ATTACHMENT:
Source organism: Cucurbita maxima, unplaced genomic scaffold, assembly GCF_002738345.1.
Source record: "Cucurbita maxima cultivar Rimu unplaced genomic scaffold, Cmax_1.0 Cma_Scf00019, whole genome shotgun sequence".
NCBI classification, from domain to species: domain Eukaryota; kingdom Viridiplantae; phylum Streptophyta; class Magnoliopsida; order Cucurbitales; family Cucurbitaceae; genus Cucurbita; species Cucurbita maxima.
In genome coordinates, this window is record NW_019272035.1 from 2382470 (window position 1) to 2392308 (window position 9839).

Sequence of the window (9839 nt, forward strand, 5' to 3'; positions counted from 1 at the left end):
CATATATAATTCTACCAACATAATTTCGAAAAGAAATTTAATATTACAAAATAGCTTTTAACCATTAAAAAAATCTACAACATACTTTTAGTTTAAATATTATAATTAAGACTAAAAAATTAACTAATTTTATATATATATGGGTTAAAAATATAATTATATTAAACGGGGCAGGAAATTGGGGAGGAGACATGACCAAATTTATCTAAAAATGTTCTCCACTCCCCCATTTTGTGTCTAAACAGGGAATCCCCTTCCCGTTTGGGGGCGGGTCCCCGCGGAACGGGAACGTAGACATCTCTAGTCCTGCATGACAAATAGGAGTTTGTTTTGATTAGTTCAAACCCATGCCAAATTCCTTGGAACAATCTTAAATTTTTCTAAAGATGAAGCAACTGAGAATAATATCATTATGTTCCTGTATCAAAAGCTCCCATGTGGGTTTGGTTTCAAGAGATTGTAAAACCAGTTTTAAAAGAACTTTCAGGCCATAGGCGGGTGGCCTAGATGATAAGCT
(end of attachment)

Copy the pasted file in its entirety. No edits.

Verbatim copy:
Source organism: Cucurbita maxima, unplaced genomic scaffold, assembly GCF_002738345.1.
Source record: "Cucurbita maxima cultivar Rimu unplaced genomic scaffold, Cmax_1.0 Cma_Scf00019, whole genome shotgun sequence".
NCBI classification, from domain to species: domain Eukaryota; kingdom Viridiplantae; phylum Streptophyta; class Magnoliopsida; order Cucurbitales; family Cucurbitaceae; genus Cucurbita; species Cucurbita maxima.
In genome coordinates, this window is record NW_019272035.1 from 2382470 (window position 1) to 2392308 (window position 9839).

Sequence of the window (9839 nt, forward strand, 5' to 3'; positions counted from 1 at the left end):
CATATATAATTCTACCAACATAATTTCGAAAAGAAATTTAATATTACAAAATAGCTTTTAACCATTAAAAAAATCTACAACATACTTTTAGTTTAAATATTATAATTAAGACTAAAAAATTAACTAATTTTATATATATATGGGTTAAAAATATAATTATATTAAACGGGGCAGGAAATTGGGGAGGAGACATGACCAAATTTATCTAAAAATGTTCTCCACTCCCCCATTTTGTGTCTAAACAGGGAATCCCCTTCCCGTTTGGGGGCGGGTCCCCGCGGAACGGGAACGTAGACATCTCTAGTCCTGCATGACAAATAGGAGTTTGTTTTGATTAGTTCAAACCCATGCCAAATTCCTTGGAACAATCTTAAATTTTTCTAAAGATGAAGCAACTGAGAATAATATCATTATGTTCCTGTATCAAAAGCTCCCATGTGGGTTTGGTTTCAAGAGATTGTAAAACCAGTTTTAAAAGAACTTTCAGGCCATAGGCGGGTGGCCTAGATGATAAGCT